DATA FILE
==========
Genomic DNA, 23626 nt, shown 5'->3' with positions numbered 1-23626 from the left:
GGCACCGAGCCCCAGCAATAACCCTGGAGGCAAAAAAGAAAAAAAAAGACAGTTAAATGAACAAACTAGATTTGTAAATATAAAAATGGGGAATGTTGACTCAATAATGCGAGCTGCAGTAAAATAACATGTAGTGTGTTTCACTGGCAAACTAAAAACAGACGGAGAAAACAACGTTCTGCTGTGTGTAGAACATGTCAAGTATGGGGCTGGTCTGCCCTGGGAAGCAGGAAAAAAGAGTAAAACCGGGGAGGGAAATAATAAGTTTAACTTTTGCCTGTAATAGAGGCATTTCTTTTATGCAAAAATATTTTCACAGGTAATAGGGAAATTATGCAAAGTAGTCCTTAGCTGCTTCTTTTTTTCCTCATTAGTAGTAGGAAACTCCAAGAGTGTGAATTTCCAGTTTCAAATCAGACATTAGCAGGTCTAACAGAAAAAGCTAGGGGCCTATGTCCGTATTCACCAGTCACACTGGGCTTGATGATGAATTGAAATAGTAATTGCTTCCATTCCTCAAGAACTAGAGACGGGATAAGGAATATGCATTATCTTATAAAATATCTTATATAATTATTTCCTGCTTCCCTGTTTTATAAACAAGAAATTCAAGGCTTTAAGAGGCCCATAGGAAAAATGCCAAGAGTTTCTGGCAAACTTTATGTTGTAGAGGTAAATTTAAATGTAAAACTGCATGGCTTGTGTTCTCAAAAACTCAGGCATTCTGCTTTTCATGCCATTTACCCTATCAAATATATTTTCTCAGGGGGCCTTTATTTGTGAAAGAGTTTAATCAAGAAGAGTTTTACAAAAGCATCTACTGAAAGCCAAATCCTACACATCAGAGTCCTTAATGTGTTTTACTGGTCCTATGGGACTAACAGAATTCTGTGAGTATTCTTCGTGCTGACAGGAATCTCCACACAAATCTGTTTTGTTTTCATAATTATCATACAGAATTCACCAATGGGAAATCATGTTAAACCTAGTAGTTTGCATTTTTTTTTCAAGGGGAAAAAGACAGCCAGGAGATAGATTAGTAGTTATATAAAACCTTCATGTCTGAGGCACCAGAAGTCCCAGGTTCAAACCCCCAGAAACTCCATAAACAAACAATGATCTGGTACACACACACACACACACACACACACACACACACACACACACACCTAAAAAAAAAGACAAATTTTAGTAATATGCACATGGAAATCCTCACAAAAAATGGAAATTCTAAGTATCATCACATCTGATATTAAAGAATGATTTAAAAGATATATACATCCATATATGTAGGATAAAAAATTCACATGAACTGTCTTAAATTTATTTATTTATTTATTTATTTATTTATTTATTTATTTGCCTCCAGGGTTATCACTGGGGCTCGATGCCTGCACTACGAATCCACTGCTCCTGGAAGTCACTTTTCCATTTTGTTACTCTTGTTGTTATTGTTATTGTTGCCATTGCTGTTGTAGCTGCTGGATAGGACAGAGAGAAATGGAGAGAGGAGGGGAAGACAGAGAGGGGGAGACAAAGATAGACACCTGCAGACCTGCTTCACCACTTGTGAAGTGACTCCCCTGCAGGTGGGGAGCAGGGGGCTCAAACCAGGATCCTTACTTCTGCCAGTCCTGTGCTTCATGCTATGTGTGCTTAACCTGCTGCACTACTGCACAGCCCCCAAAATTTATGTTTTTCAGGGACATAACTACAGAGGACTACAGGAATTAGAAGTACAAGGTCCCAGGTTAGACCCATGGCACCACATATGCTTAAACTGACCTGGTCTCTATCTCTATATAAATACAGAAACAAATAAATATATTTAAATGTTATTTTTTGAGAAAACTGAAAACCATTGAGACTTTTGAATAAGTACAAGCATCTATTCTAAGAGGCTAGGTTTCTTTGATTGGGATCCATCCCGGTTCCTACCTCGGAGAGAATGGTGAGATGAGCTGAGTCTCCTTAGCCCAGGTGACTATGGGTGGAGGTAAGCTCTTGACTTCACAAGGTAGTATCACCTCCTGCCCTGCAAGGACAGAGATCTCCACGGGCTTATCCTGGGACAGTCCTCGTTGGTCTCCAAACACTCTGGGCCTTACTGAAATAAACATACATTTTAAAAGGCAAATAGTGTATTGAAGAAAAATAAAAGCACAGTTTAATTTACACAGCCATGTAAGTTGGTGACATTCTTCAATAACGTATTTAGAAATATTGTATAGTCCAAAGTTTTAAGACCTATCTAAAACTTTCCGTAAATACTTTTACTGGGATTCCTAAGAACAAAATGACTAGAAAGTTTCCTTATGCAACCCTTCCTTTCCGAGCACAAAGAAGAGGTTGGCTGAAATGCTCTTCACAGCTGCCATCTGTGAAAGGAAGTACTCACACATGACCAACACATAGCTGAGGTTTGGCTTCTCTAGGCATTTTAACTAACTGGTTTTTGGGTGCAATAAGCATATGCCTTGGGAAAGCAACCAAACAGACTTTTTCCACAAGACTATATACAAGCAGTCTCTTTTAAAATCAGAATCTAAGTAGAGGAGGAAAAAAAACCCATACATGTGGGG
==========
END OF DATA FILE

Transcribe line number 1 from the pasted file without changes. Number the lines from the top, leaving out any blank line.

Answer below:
Genomic DNA, 23626 nt, shown 5'->3' with positions numbered 1-23626 from the left: